Anti-FLRT2 activities were detected in nine (10.2%) of 88 patients with SLE and one (6.7%) of 15 patients with granulomatosis with polyangiitis (Wegener's). Healthy controls and other patients with collagen diseases, including diseases that showed a high prevalence of AECA activity, did not show anti-FLRT2 activity (Figure (Figure5A).5A). Strong anti-FLRT2 activities were detected in only SLE patients, indicating that anti-FLRT2 antibody is specific to SLE patients. Among 48 SLE patients with AECA positivity (Figure (Figure1),1), 42 were examined for anti-FLRT2 activity, and nine patients (21.4%) were positive.
Among SLE patients with anti-FLRT2 positivity, anti-FLRT2 activity was significantly correlated with low levels of complement C3, C4, and CH50 (Figure (Figure5B).5B). No interrelations were found between anti-FLRT2 activity and the SLE disease activity index (SLEDAI), anti-dsDNA antibody titer, or serum amyloid A (SAA) level (Figure (Figure5B5B).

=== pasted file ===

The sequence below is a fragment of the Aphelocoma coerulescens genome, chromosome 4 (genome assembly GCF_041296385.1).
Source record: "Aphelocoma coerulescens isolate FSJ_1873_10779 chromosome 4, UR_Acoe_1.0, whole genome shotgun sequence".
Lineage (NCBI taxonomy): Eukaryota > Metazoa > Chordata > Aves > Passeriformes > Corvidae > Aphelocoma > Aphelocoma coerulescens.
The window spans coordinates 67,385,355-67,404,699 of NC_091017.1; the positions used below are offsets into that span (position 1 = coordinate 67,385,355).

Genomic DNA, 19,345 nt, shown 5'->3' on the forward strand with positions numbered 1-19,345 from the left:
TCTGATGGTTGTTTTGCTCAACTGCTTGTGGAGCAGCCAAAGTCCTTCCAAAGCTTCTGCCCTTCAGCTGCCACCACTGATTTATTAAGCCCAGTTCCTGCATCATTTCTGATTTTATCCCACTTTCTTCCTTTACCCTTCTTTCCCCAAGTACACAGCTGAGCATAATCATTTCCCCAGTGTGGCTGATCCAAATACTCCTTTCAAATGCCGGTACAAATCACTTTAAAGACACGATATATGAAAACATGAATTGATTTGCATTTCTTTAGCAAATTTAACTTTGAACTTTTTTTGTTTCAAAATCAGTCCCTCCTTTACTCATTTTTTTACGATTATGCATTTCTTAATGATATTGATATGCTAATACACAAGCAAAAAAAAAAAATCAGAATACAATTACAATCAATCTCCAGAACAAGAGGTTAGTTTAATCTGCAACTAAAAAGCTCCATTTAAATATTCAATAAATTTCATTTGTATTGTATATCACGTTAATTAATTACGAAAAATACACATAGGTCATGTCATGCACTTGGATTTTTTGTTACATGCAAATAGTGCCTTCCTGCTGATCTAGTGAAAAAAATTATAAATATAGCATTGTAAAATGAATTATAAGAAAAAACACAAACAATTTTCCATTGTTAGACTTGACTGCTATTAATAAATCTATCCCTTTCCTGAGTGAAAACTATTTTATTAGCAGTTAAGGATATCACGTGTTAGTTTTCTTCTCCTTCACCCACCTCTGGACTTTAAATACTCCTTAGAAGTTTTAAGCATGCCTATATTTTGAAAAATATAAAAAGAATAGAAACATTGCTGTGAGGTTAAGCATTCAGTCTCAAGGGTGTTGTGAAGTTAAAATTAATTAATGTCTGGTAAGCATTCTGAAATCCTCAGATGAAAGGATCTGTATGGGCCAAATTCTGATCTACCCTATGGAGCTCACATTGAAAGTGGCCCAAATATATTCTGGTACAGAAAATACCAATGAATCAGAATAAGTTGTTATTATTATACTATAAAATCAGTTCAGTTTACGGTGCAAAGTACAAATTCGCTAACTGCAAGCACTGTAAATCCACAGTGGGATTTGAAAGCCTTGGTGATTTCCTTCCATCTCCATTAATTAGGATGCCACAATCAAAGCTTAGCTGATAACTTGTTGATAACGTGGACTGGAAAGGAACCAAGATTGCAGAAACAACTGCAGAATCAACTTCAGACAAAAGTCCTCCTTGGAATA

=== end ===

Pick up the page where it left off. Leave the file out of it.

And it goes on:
We next assessed the functional significance of anti-FLRT2 antibody by using IgG from the sera of two SLE patients with high FLRT2 activity (B11-8 and X10-48). IgG with anti-FLRT2 activity showed significant CDC activity against HUVECs compared with IgG from normal controls (Figure (Figure6A).6A). This CDC activity was inhibited by incubation with soluble recombinant FLRT2, and increased with a higher concentration of IgG (Figure 6B, C). Strong CDC activity was induced against FLRT2-expressing HEK293T cells, but not against mock-transfected HEK293T cells (Figure (Figure6D).6D). These observations confirmed the ability of the anti-FLRT2 antibody to induce CDC activity by binding to cell-surface FLRT2.